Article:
So, just a heads up that unless you have technology on your side, houseplants require living humans. They’re your chirren. I don’t want Sandra Rose writing about my scandalous open Chrome tabs and dead-ass plants, so…might as well keep on keeping us all alive up in here until my ticket to the Great Eternal Electric Slide arrives.

I’m not pressed to go shuck peas in the hereafter with the ancestors, but when that happens, include my plantbabies in my obituary. They’ll have name tags to make it easy.

While sanitizing Deskeisha’s legs and surfaces, I envisioned the projects I would plan, the work I would avoid, and the breakfasts I would eat here until I secure the right dining situation, and felt 9.74% less spiritually ashy. Baby steps.

I have accepted that turning the Casa de Joy from some place I’m staying into a home will be a process. A journey. I opted against scooping a matching bedroom set from FrontOperation Furniture. I wanted to be creative and intentional about how I filled this space. My nesting coincided with the Global Nonterrible Office Desk Shortage, because everyone from the neohomeschooler to the non-touring hippity-hopper to the homebound talk show host is setting up a classroom or office or studio in their living room right this moment and has grabbed every desk on Janet Jackson’s Internet that didn’t have a Hateful Principal’s Office, Undersexed Woman-Detesting Professional Gamer, or Hoarder-in-Training vibe.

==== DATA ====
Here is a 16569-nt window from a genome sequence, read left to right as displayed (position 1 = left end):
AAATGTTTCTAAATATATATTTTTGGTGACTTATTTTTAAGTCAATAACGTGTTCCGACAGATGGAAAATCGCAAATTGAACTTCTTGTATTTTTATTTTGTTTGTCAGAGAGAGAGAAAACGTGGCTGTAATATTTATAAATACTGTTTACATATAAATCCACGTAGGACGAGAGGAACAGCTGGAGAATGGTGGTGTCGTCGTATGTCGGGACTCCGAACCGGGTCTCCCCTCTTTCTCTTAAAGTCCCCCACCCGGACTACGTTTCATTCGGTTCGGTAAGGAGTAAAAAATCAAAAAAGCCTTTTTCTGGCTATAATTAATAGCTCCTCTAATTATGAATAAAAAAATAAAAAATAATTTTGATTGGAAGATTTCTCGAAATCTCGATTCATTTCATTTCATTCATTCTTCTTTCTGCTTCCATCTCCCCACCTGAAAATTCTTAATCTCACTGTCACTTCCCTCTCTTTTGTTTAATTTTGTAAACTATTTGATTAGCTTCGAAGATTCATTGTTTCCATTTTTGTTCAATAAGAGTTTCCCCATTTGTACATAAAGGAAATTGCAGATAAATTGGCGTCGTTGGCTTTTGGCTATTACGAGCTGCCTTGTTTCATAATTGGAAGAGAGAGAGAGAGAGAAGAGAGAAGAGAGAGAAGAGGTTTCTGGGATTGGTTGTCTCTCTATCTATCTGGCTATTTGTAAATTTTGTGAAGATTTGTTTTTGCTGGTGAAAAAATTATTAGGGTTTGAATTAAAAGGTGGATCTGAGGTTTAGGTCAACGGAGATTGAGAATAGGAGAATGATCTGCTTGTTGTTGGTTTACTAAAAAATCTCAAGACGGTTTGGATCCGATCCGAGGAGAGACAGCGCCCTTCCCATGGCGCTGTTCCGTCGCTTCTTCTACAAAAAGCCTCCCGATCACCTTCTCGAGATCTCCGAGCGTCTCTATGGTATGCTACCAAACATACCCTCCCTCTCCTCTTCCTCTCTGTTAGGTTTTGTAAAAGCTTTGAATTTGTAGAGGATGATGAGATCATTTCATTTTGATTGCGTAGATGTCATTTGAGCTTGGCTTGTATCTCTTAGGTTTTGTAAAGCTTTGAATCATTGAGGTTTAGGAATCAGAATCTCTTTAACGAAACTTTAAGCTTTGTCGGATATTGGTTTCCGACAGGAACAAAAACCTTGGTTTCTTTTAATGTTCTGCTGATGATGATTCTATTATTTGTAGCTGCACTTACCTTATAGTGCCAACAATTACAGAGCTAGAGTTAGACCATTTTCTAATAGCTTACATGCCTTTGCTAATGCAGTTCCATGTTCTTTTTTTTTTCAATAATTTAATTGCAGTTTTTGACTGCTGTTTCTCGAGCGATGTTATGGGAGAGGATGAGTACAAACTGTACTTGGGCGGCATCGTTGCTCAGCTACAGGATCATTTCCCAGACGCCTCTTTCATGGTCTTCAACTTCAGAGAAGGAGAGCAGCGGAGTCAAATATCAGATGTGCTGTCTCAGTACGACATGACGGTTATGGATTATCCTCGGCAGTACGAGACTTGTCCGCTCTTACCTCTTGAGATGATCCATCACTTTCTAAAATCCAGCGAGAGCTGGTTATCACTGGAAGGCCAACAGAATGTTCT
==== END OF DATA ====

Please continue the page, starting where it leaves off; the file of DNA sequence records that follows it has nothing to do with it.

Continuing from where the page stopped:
I’ll be all desked up for the next global pandemic, though. Shit, I might get another to be extra ready.

There was no reason to rush to fill the apartment, as I have no plans to entertain anyone other than Sir Terminex and his natural deodorant during his monthly visits for the foreseeable future. Sure, I made my Mental Health Monday broadcasts and workety work moments happen on my lap and stools with nifty ring lights clipped to chair backs and such, but getting Deskeisha in place was essential to being more creatively fruitful and feeling safe and settled enough to let my mind wander.